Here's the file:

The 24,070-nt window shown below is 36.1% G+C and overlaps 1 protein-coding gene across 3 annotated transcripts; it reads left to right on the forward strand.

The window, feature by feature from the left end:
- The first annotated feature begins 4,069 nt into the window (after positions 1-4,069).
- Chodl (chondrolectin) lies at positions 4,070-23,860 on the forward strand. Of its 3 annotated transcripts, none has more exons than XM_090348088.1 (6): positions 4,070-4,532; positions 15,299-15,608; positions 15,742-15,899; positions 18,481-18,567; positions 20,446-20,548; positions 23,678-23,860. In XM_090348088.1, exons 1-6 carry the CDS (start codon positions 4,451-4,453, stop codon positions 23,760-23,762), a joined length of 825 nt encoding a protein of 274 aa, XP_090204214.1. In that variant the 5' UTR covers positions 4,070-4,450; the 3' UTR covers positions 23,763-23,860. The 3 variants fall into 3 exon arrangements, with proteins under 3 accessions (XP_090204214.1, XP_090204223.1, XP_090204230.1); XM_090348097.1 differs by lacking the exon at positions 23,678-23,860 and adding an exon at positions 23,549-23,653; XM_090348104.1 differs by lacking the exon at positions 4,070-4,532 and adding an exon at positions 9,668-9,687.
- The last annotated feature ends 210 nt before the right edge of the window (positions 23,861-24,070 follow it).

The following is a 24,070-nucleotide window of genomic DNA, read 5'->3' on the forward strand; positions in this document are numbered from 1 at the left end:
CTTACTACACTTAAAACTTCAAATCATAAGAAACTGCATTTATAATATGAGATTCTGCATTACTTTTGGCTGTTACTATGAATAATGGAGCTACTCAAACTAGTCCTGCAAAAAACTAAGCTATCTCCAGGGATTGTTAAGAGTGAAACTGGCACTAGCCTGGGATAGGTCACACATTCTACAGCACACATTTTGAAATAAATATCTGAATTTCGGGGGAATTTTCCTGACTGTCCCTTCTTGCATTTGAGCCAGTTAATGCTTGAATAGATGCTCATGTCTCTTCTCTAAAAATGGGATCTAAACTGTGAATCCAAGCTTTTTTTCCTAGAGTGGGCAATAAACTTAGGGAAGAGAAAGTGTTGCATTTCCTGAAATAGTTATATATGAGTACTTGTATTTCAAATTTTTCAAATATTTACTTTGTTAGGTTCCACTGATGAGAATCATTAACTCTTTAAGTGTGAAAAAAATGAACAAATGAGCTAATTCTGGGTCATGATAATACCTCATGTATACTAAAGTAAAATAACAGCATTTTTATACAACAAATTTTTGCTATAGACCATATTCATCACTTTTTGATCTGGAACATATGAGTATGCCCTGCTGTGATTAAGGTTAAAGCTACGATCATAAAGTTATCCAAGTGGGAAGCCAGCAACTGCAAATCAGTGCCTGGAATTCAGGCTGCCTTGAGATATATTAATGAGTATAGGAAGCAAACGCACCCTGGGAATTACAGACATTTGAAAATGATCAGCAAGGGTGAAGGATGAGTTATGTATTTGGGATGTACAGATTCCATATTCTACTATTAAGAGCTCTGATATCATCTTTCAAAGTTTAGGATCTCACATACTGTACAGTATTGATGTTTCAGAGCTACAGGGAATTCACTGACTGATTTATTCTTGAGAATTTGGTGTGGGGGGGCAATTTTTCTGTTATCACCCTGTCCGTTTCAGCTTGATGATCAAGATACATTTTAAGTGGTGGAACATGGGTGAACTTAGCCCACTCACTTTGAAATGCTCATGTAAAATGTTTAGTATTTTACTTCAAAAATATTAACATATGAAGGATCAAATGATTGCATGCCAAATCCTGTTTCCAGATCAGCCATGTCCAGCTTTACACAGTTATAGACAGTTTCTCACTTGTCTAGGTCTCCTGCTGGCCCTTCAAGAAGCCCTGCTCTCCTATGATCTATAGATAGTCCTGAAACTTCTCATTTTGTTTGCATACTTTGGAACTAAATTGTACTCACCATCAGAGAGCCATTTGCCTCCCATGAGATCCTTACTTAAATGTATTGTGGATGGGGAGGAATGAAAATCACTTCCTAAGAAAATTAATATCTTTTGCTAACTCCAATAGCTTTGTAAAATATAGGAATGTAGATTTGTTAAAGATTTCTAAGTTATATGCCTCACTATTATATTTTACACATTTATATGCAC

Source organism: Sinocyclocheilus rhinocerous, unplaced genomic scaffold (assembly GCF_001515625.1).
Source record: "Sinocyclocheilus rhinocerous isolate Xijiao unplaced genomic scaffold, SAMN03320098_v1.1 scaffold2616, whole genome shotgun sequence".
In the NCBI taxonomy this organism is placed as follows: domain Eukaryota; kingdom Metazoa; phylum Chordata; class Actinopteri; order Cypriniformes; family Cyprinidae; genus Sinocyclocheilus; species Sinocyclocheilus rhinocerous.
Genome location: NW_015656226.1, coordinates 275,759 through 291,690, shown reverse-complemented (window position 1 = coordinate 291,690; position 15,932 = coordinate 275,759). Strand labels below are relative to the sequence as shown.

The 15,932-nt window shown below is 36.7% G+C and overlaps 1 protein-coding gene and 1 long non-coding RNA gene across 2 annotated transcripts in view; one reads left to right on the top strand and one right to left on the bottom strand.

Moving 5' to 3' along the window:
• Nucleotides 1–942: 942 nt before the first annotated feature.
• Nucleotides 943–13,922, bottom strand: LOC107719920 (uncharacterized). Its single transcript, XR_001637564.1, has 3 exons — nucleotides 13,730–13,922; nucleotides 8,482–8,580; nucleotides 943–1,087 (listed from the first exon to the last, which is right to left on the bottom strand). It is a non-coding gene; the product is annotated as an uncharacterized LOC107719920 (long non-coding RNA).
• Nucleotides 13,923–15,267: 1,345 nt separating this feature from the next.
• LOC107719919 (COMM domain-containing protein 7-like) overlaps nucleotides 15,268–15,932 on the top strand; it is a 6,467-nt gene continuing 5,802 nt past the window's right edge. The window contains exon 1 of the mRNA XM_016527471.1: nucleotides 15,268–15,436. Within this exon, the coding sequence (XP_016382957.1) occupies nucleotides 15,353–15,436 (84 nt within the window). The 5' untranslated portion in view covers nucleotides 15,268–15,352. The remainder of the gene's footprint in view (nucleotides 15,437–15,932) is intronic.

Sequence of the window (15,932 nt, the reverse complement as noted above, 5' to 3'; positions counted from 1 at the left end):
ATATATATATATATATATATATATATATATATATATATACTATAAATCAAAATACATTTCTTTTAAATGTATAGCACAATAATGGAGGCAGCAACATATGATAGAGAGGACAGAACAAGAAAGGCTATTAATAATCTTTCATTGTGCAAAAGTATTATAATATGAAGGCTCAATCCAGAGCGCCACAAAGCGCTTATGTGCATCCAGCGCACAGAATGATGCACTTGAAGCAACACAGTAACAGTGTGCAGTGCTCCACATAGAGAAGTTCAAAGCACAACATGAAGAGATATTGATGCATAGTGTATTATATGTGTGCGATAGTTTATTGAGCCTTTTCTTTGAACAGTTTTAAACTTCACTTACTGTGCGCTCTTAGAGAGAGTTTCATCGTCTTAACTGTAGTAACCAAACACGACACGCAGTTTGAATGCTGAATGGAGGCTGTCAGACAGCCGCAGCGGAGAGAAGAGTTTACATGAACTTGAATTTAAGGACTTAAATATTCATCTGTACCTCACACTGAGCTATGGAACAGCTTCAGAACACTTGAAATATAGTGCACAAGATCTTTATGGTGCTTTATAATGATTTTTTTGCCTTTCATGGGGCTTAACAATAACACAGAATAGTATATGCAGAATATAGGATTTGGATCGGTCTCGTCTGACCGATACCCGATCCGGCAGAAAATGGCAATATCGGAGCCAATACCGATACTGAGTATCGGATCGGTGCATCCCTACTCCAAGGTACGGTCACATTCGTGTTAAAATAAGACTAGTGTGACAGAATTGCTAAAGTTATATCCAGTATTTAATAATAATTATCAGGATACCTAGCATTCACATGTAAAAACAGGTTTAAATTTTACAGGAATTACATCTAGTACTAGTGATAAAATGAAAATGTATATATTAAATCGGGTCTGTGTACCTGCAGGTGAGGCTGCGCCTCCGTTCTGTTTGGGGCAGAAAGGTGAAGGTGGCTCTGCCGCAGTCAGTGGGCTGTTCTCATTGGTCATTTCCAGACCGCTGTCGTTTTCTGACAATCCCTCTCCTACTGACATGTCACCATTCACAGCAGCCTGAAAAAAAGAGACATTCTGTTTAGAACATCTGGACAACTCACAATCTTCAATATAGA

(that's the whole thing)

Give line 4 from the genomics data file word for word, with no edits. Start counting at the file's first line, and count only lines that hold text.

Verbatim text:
- Chodl (chondrolectin) lies at positions 4,070-23,860 on the forward strand. Of its 3 annotated transcripts, none has more exons than XM_090348088.1 (6): positions 4,070-4,532; positions 15,299-15,608; positions 15,742-15,899; positions 18,481-18,567; positions 20,446-20,548; positions 23,678-23,860. In XM_090348088.1, exons 1-6 carry the CDS (start codon positions 4,451-4,453, stop codon positions 23,760-23,762), a joined length of 825 nt encoding a protein of 274 aa, XP_090204214.1. In that variant the 5' UTR covers positions 4,070-4,450; the 3' UTR covers positions 23,763-23,860. The 3 variants fall into 3 exon arrangements, with proteins under 3 accessions (XP_090204214.1, XP_090204223.1, XP_090204230.1); XM_090348097.1 differs by lacking the exon at positions 23,678-23,860 and adding an exon at positions 23,549-23,653; XM_090348104.1 differs by lacking the exon at positions 4,070-4,532 and adding an exon at positions 9,668-9,687.